Summary of Law Related to Reasonable Accommodations for Animals
There are two anti-discrimination laws applicable to obligations of housing providers which are related to protecting people who suffer from disabilities-the Federal Fair Housing Act and New Jersey’s Law Against Discrimination. In addition, the federal government enforces the ADA which is applicable to “public accommodations”. “Public accommodations” do not include apartments or mobile home spaces but rental complex common areas open to the public would be included. Not all of the ADA rules on this subject matter are applicable to housing but most are.
Both the federal and state legislative scheme have the same general rules related to disability related accommodations- a landlord should not ask about disabilities but if a tenant wants a landlord to engage in any type of forbearance as it relates to lease or rule enforcement in order to afford a “reasonable accommodation” for the tenant’s disability the following rules apply:
The landlord can ask for reliable written verification of the disability if it is not readily apparent (e.g. bilateral leg amputation);
The landlord can perform an analysis of the relationship between the disability and the accommodation requested-they must be related;
The accommodation must be “reasonable”. If it is actually too expensive (no-really-prohibitively expensive not just “inconveniently” expensive) for the landlord to comply with the requested accommodation there may be a way to avoid compliance. This is a very detailed financial analysis and certainly a landlord is not excused from complying with this law merely because it costs something to do so. If it costs thousands of dollars that may not be enough.
The issue we are concerned about relates to relaxing a landlord’s pet prohibitions or pet limitations (e.g., weight, breed) where a tenant requests the need for a pet as a reasonable accommodation for a disability.
This is the New Jersey Law Against Discrimination Provisions related to the issue:
“Service dog” means any dog individually trained to the requirements of a person with a disability including, but not limited to minimal protection work, rescue work, pulling a wheelchair or retrieving dropped items. This term shall include a “seizure dog” trained to alert or otherwise assist persons subject to epilepsy or other seizure disorders.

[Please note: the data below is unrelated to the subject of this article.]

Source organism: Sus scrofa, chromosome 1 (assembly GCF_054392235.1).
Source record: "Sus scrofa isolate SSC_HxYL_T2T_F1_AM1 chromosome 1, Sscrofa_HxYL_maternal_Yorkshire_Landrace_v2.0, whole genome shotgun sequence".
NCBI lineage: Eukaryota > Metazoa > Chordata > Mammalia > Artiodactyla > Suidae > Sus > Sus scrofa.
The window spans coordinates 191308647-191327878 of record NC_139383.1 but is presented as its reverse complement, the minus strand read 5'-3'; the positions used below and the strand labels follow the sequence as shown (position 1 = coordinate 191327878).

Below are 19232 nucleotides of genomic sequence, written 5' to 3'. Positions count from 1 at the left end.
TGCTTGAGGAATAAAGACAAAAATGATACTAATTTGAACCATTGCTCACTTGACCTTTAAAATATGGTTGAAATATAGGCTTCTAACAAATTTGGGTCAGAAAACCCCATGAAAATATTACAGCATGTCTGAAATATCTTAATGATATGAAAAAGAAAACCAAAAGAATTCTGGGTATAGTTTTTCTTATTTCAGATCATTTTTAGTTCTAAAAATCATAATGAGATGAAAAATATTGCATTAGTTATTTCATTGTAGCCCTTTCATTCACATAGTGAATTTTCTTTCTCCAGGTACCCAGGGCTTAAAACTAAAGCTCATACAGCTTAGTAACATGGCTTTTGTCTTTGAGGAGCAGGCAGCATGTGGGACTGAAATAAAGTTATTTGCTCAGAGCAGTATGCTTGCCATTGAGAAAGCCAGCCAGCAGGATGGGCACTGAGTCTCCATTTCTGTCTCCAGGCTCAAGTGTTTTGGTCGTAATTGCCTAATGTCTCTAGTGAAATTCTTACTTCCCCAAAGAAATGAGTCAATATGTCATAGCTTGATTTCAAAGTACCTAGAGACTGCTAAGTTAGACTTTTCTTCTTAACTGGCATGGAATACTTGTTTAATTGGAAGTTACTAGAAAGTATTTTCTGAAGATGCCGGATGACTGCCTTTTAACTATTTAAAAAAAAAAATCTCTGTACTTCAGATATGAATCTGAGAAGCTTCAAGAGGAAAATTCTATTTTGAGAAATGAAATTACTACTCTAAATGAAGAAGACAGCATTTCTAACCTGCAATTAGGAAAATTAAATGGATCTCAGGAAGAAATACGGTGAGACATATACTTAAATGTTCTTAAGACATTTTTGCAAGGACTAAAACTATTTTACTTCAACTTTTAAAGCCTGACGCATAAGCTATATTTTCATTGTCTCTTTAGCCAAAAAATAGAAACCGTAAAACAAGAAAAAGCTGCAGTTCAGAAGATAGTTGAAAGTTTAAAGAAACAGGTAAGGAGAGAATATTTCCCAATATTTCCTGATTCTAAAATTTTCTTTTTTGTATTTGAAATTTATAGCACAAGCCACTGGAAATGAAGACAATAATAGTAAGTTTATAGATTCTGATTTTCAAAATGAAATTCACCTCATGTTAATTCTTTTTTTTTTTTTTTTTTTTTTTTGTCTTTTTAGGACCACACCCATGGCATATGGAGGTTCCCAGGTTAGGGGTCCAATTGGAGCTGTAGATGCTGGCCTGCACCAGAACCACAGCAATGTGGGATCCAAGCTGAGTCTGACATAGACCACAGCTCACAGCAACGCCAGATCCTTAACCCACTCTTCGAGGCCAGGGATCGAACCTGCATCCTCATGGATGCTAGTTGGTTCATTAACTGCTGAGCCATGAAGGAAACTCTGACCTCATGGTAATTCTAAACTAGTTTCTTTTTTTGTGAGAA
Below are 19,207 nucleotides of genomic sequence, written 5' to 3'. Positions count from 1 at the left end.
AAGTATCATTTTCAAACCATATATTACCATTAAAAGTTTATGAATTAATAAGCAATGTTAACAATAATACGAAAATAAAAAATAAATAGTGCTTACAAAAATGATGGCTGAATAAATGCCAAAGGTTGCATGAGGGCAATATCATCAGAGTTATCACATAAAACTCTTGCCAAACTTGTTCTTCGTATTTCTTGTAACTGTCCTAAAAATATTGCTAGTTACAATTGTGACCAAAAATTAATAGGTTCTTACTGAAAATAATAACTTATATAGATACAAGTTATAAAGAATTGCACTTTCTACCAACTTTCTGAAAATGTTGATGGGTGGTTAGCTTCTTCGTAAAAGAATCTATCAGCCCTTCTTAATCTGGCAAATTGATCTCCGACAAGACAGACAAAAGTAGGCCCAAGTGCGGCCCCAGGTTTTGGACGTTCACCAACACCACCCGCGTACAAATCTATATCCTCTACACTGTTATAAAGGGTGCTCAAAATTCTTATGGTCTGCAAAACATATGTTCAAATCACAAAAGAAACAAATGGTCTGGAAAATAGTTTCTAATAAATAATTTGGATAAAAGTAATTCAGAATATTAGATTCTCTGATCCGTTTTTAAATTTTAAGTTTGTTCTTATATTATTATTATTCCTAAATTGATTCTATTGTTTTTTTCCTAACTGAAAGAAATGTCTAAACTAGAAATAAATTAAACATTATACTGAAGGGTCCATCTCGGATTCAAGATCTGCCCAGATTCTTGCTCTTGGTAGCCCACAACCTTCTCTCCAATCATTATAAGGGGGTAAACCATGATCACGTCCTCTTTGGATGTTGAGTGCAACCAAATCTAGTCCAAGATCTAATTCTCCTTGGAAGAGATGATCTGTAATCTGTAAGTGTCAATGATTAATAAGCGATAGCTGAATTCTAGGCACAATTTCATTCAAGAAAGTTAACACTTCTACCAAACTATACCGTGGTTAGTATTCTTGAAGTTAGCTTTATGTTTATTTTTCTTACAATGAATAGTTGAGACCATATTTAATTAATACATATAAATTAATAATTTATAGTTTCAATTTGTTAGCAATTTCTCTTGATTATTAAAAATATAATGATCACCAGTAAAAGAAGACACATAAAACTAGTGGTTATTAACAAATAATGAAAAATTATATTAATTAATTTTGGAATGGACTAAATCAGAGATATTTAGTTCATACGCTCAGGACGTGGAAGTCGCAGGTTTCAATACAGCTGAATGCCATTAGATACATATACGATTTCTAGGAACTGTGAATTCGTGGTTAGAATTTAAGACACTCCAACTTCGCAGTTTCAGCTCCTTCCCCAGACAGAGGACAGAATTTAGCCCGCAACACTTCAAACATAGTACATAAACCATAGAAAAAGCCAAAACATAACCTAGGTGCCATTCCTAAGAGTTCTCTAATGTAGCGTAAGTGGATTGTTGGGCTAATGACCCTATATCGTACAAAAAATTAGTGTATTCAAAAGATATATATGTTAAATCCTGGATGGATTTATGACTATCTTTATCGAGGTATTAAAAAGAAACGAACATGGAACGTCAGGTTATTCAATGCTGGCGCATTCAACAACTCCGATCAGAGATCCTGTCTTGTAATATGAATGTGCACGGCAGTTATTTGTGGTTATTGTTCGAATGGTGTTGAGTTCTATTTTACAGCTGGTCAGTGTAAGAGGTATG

NJSA10:5-4 (Definitions) (federal regulations contain a similar provision related to “service dogs” which makes it clear service dogs are different from “companion animals” or “assistance animals”).
The same statutory scheme also recognizes that landlords can’t prohibit public safety related animals (police dogs and fire assistance dogs that live with policemen or firemen).
There are no specific reported cases either from New Jersey courts or federal district courts located in New Jersey which deal with the issue of service dogs or companion pets other than one Appellate Division decision which recognized that a dog which actually helped pull a paraplegic in his wheelchair qualified as a “companion” or “assistance” animal and should have been permitted by the tenant’s landlord.
Most of the time landlords will not be dealing with “service dogs,” but will be dealing with accommodations for “assistance” or “companion” animals.”
Federal cases outside of New Jersey have ruled that accommodations required for disabled persons under the Fair Housing Act are not limited to service animals. That obligation should extend to “persons with disabilities who need animals in housing as a reasonable accommodation for a wide variety of purposes.” Overlook Mutual Homes, Inc. v. Spencer, 666 F. Supp. 2d 850 (S.D.Ohio 2009).
On April 25, 2013 HUD published a memo offering its opinion concerning service animals and assistance animals (companion animals). This document is not the law but case law makes clear that an enforcing agency’s interpretation of the law is entitled to certain deference by reviewing courts.
- An assistance or companion animal is not a pet. If all an animal does is provide emotional support to a person with a psychological disability who needs emotional support then the animal qualifies for protection under the law-more precisely-factual justification exists for a landlord to be required to make a reasonable accommodation and relax any of its lease provisions or rules which might interfere with the tenant harboring that animal.
- The law does not require an “assistance” or “companion” animal-as opposed to a “service dog”-to be individually trained or certified. “Companion” or “assistance” animals cannot be certified-legitimately. There are many people on the Internet selling phony “certifications” to disabled persons for “companion” or “assistance” animals but these are just phony schemes-they have no legitimacy and are not required under law. (In one instance, an Internet company sells a “certification card” which can be obtained merely by paying their requested compensation and e-mailing them a picture of your companion animal. They respond by sending a “certification card” with the animal’s picture in it. Under these circumstances the only qualifications to get that certification is that the animal exists).
- Other animals can fulfill the role of assistance animals, not just dogs.
- HUD recognizes that a request to harbor a specific animal may be denied if the specific assistance animal poses a direct threat to health or safety of others that cannot be reduced or eliminated by another reasonable accommodation or if the specific assistance animal will cause substantial physical damage to the property. “Breed, size, and weight limitations may not be applied to an assistance animal”.